An afternoon trip to the ‘patch’ giving me a little more time than normal, as it was the weekend, produced a number of good birds for the camp. The first good birds seen were in the scrubby desert area where a few acacia trees grow. Three Greater Short-toed Larks were feeding along the desert edge of the football field and a Rufous-tailed Scrub Robin was feeding in close proximity under a tree by the ditch. Whilst looking along the ditch for other migrants a European Roller flew across and landed on one of the large floodlights. Unfortunately it stayed only for a few seconds before flying off and disappearing. The wet ditch by the football field had a Wood Sandpiper and a Little Stint.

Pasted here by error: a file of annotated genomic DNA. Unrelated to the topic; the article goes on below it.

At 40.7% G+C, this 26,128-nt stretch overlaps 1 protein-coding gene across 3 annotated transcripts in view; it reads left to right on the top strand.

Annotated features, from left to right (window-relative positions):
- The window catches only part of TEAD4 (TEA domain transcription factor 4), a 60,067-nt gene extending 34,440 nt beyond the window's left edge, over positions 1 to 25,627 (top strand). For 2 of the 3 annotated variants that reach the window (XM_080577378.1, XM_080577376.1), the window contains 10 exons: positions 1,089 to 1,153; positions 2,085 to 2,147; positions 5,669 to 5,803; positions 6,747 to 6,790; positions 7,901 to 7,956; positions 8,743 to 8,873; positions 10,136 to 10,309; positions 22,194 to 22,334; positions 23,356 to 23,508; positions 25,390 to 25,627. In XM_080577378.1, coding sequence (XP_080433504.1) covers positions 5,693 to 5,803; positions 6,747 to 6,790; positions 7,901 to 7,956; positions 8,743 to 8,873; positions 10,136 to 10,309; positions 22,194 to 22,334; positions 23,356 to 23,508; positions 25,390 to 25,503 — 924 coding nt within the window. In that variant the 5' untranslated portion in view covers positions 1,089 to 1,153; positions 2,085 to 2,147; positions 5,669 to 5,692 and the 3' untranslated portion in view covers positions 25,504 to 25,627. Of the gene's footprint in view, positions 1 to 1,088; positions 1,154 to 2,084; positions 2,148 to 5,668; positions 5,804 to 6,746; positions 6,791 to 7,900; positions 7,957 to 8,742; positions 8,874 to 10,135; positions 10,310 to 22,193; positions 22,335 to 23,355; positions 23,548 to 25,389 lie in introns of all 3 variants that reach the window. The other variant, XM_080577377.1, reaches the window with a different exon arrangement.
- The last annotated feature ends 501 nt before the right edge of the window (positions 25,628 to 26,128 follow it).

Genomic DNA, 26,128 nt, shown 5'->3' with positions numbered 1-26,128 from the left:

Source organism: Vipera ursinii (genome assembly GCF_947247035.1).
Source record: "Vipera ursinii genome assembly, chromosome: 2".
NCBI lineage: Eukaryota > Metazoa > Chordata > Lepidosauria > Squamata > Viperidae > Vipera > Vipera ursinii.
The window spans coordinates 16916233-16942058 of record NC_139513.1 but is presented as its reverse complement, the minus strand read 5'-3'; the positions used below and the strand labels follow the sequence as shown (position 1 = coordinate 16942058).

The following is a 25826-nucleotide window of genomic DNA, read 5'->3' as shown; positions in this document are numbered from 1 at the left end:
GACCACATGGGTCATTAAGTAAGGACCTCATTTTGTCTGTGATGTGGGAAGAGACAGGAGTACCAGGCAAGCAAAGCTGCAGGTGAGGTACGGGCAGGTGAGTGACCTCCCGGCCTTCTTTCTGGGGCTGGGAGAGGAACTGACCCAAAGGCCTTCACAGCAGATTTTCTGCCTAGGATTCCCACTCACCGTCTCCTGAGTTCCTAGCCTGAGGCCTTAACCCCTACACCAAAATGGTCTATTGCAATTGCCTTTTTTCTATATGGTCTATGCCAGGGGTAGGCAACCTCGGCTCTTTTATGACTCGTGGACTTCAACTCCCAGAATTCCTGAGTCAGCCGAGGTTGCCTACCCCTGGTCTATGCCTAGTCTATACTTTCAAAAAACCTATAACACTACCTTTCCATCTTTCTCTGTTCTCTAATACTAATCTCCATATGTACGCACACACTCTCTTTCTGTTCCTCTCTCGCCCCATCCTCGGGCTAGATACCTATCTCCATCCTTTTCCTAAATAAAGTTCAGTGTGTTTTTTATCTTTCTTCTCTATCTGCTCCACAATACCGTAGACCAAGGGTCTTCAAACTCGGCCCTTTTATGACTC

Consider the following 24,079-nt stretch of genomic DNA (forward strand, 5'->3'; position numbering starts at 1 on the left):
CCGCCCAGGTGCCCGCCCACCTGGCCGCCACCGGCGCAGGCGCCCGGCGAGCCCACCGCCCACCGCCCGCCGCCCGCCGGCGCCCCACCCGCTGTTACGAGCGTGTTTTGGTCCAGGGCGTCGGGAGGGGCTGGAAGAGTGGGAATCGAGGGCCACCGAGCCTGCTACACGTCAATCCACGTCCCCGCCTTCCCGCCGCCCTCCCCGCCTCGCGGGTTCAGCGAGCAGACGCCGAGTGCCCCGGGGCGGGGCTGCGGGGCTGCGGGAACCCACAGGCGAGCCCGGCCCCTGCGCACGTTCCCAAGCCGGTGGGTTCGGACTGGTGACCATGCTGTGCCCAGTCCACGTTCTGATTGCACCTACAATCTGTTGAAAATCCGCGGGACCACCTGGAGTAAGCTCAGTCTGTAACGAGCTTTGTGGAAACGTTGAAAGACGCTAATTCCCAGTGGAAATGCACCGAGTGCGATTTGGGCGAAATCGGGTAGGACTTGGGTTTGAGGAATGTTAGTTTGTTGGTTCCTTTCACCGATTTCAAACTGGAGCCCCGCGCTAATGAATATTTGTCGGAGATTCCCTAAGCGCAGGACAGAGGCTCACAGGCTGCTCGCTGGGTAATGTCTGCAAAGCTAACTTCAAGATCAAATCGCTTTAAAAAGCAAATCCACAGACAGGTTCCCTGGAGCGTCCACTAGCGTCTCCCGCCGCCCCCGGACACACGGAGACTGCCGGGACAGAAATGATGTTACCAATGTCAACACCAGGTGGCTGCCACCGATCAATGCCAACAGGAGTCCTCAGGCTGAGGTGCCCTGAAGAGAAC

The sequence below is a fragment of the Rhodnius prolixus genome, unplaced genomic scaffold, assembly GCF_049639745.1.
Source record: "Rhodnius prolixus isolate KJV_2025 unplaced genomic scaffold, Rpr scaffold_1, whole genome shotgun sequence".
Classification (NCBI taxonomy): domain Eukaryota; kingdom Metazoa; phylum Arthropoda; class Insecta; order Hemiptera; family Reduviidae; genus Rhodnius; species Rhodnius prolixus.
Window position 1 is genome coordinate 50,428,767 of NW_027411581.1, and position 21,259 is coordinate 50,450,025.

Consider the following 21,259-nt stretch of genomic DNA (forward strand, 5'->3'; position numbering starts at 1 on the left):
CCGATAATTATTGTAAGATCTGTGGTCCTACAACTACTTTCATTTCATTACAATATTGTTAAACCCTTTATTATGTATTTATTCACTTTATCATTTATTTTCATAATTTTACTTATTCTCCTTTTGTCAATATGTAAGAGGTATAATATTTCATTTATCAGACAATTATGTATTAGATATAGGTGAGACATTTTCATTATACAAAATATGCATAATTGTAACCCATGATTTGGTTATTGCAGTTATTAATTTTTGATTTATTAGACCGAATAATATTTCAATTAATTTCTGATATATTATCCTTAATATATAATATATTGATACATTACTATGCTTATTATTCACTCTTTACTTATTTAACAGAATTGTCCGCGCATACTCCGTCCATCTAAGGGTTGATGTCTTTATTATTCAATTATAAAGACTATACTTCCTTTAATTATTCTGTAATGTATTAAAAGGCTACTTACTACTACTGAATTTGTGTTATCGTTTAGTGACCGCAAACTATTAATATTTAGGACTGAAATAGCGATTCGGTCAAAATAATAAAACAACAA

Rufous-tailed Scrub Robin
Greater Short-toed Lark
The main wet ditch is drying out but still had seven Little Stints and a Kentish Plover. The scrubby desert nearby also had a couple of migrants including a Spotted Flycatcher and a Pied Wheatear. The main number of waders were on the settling pond with three Wood Sandpipers, 15 Little Stints, six Black-winged Stilts and three Kentish Plovers. A Grey Heron, seven Common Moorhen and two Little Grebes were also on the water. Good numbers of both Barn Swallow and Sand Martin were passing over in small groups and most unexpectedly an immature Steppe Eagle also flew over the spray field. To round things off I had great views of six Arabian Red Foxes at dusk.
Spotted Flycatcher

28 September 2013

Farasan Kabir - Farasan Islands